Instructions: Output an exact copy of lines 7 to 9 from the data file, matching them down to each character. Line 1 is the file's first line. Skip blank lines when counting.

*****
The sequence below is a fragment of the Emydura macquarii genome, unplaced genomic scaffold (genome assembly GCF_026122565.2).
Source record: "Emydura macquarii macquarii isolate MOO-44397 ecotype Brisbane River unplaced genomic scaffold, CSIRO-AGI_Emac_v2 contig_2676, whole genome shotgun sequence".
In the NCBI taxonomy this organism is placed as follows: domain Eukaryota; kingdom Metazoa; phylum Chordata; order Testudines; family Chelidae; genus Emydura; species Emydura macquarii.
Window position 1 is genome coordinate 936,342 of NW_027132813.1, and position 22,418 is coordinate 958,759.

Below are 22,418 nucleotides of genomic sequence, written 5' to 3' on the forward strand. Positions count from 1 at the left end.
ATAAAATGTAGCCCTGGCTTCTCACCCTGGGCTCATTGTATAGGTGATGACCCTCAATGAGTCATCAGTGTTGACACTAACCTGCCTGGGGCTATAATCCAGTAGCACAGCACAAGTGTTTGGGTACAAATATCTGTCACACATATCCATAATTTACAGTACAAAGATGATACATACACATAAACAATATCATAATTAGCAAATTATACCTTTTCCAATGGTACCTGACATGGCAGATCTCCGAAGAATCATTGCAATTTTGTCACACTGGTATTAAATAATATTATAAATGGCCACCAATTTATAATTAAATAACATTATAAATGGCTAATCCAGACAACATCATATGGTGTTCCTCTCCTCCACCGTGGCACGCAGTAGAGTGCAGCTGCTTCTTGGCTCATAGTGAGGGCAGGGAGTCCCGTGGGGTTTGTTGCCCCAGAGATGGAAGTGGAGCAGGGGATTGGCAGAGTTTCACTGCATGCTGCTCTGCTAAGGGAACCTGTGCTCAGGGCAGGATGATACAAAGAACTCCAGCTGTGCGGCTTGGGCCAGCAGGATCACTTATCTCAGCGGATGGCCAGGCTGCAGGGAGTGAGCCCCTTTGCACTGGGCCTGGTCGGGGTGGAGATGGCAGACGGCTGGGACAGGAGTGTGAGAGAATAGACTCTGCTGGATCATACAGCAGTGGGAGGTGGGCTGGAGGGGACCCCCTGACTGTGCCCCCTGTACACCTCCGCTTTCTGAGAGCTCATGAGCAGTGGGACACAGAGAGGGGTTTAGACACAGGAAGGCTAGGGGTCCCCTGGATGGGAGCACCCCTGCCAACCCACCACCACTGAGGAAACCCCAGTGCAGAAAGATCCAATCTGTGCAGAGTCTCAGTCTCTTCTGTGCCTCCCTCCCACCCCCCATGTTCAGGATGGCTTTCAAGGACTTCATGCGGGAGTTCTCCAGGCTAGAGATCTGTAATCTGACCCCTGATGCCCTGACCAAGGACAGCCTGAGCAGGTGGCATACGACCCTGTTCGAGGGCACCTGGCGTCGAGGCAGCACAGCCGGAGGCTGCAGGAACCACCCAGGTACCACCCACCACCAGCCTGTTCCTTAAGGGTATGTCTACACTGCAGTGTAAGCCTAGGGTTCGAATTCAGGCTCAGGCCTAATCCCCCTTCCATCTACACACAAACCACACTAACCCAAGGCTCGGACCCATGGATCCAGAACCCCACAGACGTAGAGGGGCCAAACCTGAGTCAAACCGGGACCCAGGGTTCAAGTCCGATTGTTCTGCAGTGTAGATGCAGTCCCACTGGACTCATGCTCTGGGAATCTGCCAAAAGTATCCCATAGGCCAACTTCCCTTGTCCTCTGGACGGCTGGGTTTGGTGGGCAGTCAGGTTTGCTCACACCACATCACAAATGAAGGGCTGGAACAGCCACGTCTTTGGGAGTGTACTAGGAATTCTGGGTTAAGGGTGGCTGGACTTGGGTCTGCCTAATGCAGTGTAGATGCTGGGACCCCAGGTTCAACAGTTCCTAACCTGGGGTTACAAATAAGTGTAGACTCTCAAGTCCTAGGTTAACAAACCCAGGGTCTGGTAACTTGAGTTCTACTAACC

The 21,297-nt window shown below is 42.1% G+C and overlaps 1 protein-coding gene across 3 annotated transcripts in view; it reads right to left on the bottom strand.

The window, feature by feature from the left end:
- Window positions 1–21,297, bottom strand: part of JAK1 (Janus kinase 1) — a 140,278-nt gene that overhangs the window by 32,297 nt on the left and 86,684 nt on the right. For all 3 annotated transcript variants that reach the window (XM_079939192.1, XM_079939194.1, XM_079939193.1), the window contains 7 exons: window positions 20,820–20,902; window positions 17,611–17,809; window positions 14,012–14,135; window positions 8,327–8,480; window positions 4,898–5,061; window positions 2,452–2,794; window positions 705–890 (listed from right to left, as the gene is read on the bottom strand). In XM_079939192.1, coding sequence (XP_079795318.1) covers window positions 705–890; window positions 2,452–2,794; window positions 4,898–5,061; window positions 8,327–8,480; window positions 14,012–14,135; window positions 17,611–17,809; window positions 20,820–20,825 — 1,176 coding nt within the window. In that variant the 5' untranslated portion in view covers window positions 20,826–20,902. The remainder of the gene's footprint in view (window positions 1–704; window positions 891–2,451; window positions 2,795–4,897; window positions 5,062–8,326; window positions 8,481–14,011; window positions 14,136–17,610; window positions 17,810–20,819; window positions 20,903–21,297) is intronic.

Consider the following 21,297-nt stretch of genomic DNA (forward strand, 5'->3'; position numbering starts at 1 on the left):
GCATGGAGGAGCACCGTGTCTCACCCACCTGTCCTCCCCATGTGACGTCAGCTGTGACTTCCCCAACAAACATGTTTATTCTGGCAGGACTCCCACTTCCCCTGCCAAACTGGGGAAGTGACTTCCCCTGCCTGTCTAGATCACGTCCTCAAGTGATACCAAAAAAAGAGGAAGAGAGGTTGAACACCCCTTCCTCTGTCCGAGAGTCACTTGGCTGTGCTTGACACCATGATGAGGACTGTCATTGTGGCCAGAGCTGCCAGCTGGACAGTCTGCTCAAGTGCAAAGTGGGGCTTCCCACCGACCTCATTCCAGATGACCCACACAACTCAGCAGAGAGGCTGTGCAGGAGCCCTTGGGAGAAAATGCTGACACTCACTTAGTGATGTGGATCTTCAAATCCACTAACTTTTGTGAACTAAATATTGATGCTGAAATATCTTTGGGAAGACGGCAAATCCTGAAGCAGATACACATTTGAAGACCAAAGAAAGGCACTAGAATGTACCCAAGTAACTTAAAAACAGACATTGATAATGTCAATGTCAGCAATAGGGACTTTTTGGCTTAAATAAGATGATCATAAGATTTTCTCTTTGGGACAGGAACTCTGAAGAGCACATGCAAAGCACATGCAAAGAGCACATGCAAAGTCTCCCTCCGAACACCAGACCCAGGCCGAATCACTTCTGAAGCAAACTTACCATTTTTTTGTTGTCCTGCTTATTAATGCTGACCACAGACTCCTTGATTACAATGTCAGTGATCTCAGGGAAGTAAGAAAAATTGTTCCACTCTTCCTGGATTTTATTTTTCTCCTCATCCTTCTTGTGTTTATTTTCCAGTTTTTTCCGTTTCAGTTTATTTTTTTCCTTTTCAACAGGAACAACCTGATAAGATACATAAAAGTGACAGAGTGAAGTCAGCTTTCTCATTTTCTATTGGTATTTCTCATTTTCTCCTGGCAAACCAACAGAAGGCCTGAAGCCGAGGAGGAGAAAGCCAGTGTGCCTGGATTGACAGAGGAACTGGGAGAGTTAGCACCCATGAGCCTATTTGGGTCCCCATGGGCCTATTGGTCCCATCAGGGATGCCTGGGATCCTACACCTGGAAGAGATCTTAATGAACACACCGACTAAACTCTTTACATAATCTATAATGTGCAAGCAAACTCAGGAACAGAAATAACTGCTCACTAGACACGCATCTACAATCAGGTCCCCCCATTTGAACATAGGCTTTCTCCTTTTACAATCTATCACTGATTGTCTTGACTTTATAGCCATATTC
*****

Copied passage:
The 21,297-nt window shown below is 42.1% G+C and overlaps 1 protein-coding gene across 3 annotated transcripts in view; it reads right to left on the bottom strand.

The window, feature by feature from the left end:
- Window positions 1–21,297, bottom strand: part of JAK1 (Janus kinase 1) — a 140,278-nt gene that overhangs the window by 32,297 nt on the left and 86,684 nt on the right. For all 3 annotated transcript variants that reach the window (XM_079939192.1, XM_079939194.1, XM_079939193.1), the window contains 7 exons: window positions 20,820–20,902; window positions 17,611–17,809; window positions 14,012–14,135; window positions 8,327–8,480; window positions 4,898–5,061; window positions 2,452–2,794; window positions 705–890 (listed from right to left, as the gene is read on the bottom strand). In XM_079939192.1, coding sequence (XP_079795318.1) covers window positions 705–890; window positions 2,452–2,794; window positions 4,898–5,061; window positions 8,327–8,480; window positions 14,012–14,135; window positions 17,611–17,809; window positions 20,820–20,825 — 1,176 coding nt within the window. In that variant the 5' untranslated portion in view covers window positions 20,826–20,902. The remainder of the gene's footprint in view (window positions 1–704; window positions 891–2,451; window positions 2,795–4,897; window positions 5,062–8,326; window positions 8,481–14,011; window positions 14,136–17,610; window positions 17,810–20,819; window positions 20,903–21,297) is intronic.